Senate Democrats have to date presented two different immigration proposals for inclusion in the budget reconciliation bill. Despite precedent for this process, Senate staffer and parliamentarian Elizabeth MacDonough has released opinions against both. That doesn’t seem to bode well for the in-the-works “Plan C,” which would offer undocumented immigrants temporary deportation protections and work permits.
Now dozens of House members, including California Rep. Lou Correa, New York Rep. Adriano Espaillat, Illinois Rep. Chuy García, New York Rep. Alexandria Ocasio-Cortez, and Congressional Progressive Caucus Chair Pramila Jayapal are urging Senate Democrats to champion immigrants, overrule MacDonough’s opinion with Vice President Kamala Harris as the 51st vote, and deliver permanent relief.
“As you know, the role of the Parliamentarian is an advisory one, and the opinion of the Parliamentarian is not binding,” dozens of legislators told Senate Majority Leader Chuck Schumer. They noted that “there is precedent of the Presiding Officer disregarding the opinion of the Senate Parliamentarian.”
Is this a big ask when Arizonans haven't been able to have a town hall with Krysten Sinema in years, and Joe Manchin is trying to whittle down the president’s agenda to a toothpick? Yes. But the fact is that a unified Democratic caucus absolutely has the ability to provide legislative relief, and it’s a fact that Democrats promised it. If Democrats fail, it’ll be a disservice not only to immigrants, but to their voters: “Nearly two-thirds (63%) of voters say they would be upset if immigration reform does not pass and undocumented immigrants remain vulnerable to deportation,” March polling found. That includes 86% of Democratic voters.
“In denying any possible pathway to citizenship or lawful permanent residents (LPRs) status, the Parliamentarian, an un-elected official, is denying the economic impact of such legislation and the tributes that millions of undocumented individuals have paid to this country,” legislators continued to Schumer. “This is a critical moment for our nation’s history, and we strongly urge the Presiding Officer to use their authority to disregard the Senate Parliamentarian’s ruling.”
Former Nevada Sen. Harry Reid, who passed a comprehensive immigration reform package by a huge 68-32 line back in 2013, said as much in recent remarks. “If my 2010 reelection to the Senate proved anything, it was that Democrats can fight and win on immigration. It makes policy sense and political sense and not just with Latino voters, but also with Americans of all backgrounds," he said according to The Hill.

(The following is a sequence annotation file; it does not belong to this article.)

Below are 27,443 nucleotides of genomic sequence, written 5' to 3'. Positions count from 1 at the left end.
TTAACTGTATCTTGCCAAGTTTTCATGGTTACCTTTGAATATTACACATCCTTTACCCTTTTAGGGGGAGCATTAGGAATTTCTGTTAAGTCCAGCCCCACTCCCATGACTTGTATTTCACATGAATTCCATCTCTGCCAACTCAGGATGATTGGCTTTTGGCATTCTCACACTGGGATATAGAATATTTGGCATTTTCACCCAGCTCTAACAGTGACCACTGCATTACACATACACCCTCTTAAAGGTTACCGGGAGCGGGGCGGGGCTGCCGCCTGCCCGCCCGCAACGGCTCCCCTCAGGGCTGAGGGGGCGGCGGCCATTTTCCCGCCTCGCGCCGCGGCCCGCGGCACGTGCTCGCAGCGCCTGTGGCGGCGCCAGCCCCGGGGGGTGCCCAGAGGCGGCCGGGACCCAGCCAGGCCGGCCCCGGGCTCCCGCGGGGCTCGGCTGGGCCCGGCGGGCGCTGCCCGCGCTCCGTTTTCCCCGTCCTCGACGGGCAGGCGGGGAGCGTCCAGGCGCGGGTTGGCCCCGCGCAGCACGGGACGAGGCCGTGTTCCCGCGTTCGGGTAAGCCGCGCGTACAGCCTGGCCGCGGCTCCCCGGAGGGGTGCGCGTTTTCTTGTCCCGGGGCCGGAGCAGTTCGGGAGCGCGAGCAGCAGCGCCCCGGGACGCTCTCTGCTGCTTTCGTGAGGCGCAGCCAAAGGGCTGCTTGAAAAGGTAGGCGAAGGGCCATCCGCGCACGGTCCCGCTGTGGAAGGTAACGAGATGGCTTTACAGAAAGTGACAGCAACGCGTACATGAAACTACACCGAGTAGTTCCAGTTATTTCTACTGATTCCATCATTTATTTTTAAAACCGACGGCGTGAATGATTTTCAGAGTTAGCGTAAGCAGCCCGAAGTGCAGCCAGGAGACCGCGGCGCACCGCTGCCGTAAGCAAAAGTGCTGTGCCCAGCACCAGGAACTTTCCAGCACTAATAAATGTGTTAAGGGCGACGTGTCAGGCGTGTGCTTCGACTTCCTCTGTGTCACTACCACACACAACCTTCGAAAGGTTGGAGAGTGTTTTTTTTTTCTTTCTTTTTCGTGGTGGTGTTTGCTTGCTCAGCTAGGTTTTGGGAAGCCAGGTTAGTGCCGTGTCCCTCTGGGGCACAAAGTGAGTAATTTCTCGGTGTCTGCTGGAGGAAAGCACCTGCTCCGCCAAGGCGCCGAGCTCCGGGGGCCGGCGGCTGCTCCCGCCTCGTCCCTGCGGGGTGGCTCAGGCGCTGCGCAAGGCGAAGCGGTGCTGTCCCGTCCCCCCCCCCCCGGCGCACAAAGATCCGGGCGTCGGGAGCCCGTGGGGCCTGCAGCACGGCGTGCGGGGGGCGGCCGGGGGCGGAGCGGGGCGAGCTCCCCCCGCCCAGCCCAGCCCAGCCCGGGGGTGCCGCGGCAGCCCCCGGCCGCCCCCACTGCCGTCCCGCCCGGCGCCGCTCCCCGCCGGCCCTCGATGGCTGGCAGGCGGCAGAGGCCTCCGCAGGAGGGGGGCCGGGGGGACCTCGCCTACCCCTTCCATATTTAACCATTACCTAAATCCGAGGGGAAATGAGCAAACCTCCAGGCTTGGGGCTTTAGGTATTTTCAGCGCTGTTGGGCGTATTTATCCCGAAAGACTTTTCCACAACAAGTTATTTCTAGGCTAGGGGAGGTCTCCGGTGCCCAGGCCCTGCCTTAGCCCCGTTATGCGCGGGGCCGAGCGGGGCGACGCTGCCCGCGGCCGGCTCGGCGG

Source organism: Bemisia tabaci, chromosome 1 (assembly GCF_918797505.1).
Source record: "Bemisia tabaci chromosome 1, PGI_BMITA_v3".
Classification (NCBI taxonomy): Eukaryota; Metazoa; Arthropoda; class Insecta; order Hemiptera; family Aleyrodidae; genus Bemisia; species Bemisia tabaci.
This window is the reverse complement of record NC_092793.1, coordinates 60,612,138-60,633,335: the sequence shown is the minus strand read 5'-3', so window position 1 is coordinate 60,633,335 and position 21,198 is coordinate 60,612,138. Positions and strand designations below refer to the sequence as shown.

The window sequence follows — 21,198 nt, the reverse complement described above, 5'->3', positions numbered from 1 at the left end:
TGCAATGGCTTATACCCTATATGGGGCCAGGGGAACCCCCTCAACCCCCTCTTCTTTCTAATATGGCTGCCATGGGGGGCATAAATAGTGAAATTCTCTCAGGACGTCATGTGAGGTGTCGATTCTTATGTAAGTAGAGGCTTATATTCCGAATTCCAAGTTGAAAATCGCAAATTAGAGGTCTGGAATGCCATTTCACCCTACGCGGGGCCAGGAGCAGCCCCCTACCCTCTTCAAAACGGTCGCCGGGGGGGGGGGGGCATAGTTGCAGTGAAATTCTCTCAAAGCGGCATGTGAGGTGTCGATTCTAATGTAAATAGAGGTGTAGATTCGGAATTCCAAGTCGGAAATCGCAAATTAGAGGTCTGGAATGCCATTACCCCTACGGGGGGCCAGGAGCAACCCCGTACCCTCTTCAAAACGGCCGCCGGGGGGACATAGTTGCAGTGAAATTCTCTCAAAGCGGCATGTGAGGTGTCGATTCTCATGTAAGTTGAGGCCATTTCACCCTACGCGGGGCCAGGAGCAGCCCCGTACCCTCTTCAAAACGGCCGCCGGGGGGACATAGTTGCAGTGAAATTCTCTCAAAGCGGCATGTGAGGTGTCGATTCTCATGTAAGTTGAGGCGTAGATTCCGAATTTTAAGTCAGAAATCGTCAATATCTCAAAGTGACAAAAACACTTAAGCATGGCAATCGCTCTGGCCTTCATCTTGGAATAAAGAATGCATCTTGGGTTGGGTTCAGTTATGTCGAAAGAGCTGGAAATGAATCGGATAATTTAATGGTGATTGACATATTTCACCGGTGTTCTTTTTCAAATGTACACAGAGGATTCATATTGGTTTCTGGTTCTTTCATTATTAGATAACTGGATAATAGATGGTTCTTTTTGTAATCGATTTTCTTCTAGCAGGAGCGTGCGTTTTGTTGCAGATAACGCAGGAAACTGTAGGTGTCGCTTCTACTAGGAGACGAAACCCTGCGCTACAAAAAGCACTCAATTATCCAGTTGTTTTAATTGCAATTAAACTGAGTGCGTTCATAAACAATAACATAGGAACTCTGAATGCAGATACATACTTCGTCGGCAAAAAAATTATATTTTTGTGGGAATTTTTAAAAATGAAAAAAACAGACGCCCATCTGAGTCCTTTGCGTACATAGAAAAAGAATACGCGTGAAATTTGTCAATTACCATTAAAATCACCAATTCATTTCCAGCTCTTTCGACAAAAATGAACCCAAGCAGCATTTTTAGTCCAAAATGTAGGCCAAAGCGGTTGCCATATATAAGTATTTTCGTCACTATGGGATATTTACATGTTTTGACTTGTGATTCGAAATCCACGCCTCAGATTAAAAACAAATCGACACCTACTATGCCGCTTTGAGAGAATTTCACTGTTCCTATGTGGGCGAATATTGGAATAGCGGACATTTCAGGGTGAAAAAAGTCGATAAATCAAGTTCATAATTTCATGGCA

“By 3-to-1 margins and across party lines, Americans want legal status for immigrants who have worked hard, paid taxes and made their lives in the United States,” Reid continued, noting that Democrats will have no excuses should they fail to deliver on a path to citizenship. “After decades of waiting to fix this broken immigration system, the voters that rejected Donald Trump’s nativism, and gave power to Democrats, are not going to give us a free pass if all we come back with are procedural excuses.”
“Republicans sure know how to get what they want through the parliamentarian,” Daily Kos’ Joan McCaster noted in July. Though not acknowledged in legislators’ letter to Schumer but previously noted by McCarter and Daily Kos’ Laura Clawson, Senate Republicans in 2001 fired Parliamentarian Robert Dove “after a dispute with the Republican leadership,” The Washington Post reported at the time. MacDonough, meanwhile, OK’d some partisan provisions in the GOP’s 2017 tax scam “despite the fact that they didn't have more than an ‘incidental’ impact on budgets,” McCarter noted. Meanwhile, immigration policy experts have said that “[o]n both the budgetary effect and the ‘merely incidental’ test, legalization qualifies.”
“We cannot give up on a pathway to citizenship,” Ocasio-Cortez tweeted. “The economic impact of a pathway is undeniable, & we in Congress have a responsibility to act,” Texas Rep. Sylvia Garcia tweeted. “Delivering on our promise will keep millions of families together, and will ensure that we build back better, and stronger than ever before from COVID-19. We must include it in budget reconciliation,” tweeted García. “Our immigrants have waited long enough,” said Espaillat.